The news of a new Harper Lee’s novel being published after more than a half a century hiatus surprised, fascinated and alarmed those who read To Kill a Mockingbird, and rightly so. Disquieted by the success of her debut novel, the author repeatedly claimed she wasn’t going to write or publish another novel, ever – and has been upholding this promise for fifty five years. So what’s suddenly made her change her mind?
One of the problems with Go Set a Watchman is that it has a rather dubious pedigree. While being something of a sequel to Kill a Mockingbird (it stars most of its main characters and is set in the same place twenty years later), it presumably was written before Lee’s masterpiece. Editor whom she showed it back in the day refused to publish it but saw potential in the author and suggested that she should write a novel based on the case off-handedly mentioned in Go Set a Watchman. After that the manuscript of the novel was put in a safe deposit box, forgotten, miraculously found in 2014 and published with Harper Lee’s blessing.
There are many questions about the authenticity of these claims. Harper Lee is 89 years old now, recently suffered a stroke and almost completely lost her eyesight and hearing. Her sister Alice said in 2011 that she can’t see or hear and will sign anything given to her by anyone she has trust in. So why was the novel found and published almost immediately after her sister, who was in charge of her affairs previously, died last year?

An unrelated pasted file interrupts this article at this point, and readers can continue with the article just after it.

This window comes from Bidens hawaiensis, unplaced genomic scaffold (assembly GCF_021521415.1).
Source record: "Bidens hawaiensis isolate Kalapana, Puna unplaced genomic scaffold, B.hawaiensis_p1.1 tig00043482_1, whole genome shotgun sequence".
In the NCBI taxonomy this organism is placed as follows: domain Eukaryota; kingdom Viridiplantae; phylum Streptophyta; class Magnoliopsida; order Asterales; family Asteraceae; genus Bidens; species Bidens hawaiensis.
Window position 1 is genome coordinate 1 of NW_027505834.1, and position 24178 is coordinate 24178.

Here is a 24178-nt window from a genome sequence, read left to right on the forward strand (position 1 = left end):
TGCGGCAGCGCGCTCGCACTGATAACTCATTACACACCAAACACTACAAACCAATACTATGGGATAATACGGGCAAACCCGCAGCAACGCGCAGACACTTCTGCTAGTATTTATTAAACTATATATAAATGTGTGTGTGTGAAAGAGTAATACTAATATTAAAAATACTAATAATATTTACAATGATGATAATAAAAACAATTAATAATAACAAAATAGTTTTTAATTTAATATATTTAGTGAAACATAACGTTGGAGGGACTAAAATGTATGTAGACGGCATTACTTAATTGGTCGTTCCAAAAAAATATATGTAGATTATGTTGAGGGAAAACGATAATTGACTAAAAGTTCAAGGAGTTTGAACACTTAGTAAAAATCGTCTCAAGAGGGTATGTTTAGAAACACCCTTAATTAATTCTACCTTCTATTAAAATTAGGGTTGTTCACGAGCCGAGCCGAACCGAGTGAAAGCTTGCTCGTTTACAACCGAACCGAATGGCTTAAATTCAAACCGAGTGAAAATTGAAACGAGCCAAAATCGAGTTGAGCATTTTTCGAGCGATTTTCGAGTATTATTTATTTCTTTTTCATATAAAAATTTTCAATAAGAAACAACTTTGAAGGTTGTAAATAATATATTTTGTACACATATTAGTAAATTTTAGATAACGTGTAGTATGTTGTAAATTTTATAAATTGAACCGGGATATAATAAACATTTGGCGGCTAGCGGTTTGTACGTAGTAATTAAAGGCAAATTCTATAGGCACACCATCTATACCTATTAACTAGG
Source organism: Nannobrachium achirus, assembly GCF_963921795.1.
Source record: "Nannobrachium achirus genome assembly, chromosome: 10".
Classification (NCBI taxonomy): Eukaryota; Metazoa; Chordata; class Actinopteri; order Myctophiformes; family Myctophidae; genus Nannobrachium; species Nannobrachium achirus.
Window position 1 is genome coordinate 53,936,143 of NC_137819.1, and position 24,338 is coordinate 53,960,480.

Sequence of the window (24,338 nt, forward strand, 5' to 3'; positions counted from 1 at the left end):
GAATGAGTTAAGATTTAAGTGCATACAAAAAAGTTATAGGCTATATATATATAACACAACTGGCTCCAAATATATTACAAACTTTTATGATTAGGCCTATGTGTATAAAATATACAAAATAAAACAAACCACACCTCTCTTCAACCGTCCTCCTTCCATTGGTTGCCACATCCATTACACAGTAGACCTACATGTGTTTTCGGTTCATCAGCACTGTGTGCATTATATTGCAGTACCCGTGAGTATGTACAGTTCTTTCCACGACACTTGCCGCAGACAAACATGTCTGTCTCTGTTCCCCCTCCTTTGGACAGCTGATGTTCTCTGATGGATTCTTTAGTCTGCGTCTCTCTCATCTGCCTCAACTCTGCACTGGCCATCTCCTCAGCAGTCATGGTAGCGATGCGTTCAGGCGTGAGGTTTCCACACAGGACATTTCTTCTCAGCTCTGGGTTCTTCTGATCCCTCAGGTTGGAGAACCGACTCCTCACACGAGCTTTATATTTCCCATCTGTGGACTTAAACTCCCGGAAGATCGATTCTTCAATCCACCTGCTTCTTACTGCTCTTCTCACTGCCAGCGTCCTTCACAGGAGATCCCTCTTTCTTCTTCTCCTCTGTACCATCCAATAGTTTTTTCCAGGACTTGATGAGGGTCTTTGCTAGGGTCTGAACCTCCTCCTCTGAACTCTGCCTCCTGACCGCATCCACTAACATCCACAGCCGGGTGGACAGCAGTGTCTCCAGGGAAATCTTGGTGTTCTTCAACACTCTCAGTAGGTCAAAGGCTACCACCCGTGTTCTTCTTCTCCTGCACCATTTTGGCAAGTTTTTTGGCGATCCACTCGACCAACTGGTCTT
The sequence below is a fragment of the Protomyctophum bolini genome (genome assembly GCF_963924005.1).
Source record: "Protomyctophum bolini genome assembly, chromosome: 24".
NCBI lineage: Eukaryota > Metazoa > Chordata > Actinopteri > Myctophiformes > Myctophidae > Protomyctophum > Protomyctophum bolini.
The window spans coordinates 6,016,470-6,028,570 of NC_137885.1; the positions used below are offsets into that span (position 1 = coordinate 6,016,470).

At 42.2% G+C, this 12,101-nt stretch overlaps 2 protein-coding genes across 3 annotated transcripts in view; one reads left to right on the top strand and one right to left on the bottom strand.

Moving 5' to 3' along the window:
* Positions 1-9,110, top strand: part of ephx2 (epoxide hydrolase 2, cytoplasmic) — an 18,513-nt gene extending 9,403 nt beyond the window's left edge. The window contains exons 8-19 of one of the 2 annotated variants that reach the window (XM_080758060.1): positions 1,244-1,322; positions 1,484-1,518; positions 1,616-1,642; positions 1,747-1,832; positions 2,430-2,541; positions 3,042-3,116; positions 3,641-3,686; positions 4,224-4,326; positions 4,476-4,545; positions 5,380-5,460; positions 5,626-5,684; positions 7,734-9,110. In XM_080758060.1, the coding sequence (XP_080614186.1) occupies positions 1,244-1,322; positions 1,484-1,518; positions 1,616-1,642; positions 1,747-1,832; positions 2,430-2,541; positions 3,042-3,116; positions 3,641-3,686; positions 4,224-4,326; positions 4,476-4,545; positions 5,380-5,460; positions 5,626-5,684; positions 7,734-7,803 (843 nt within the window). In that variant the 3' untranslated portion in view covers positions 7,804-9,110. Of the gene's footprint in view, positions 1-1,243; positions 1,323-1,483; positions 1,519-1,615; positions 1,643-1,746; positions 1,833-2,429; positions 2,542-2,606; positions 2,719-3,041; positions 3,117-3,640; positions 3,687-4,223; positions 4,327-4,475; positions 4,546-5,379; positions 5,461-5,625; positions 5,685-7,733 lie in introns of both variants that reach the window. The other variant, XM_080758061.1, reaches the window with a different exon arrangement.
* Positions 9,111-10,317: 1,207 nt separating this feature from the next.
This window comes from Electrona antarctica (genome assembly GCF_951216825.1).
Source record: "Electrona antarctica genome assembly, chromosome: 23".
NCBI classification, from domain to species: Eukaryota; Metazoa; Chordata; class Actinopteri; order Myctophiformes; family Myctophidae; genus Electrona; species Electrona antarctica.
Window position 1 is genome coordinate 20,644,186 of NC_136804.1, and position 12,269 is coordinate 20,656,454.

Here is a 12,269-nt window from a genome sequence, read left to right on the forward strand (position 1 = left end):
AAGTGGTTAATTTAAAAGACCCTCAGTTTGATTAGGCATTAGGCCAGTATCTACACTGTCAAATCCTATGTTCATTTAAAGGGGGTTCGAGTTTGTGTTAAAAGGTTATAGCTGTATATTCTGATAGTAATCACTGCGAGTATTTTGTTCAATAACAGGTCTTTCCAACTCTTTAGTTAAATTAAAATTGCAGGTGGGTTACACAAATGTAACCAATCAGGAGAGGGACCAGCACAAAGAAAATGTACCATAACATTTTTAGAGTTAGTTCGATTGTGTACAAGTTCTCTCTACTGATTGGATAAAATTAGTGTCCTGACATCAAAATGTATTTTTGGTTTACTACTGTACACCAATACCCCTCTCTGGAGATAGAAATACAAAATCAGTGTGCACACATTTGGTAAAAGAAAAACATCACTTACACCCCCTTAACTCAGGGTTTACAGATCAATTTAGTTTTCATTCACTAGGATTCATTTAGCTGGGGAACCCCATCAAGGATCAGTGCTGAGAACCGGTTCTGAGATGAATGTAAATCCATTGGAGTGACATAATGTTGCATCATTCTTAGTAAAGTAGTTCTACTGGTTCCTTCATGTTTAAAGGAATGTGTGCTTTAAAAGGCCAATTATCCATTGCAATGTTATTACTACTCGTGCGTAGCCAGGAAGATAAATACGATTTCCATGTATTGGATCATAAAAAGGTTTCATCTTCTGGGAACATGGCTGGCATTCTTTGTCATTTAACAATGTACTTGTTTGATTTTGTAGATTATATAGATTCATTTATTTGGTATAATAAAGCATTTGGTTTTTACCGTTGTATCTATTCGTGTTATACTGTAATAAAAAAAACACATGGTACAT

The novel’s position as a predecessor of To Kill a Mockingbird also raises some questions. It shows many familiar characters but fails to introduce them properly, seemingly depending on the reader’s familiarity with Lee’s other novel, which presumably did not exist at the moment of writing. A lot of drama in Go Set a Watchman is based on incredulity the main character feels discovering that her father, a lawyer who protected an unjustly accused Black man in To Kill a Mockingbird, joined a segregationist organization. But if you‘ve never read To Kill a Mockingbird you have no idea why she is so shocked.
But the novel’s pedigree aside, what can be said about it as such? Nothing much. One thing is for certain – as a literary work, it is a failure. It wasn’t published fifty years ago and wouldn’t have been published now without Harper Lee’s name attached to it. It is not a bad novel, mind you – it has the same nostalgic feel about the lost epoch of American South To Kill a Mockingbird has. There are some very powerful scenes, the language is good; but it doesn’t do or tell anything that wasn’t done or told better in, well, To Kill a Mockingbird.
It doesn’t even matter if Harper Lee agreed to publish or indeed even wrote it; Go Set a Watchman is a passable novel, but a far cry from her other work. Fifty years from now people will still read To Kill a Mockingbird; one cannot be so sure about Go Set a Watchman.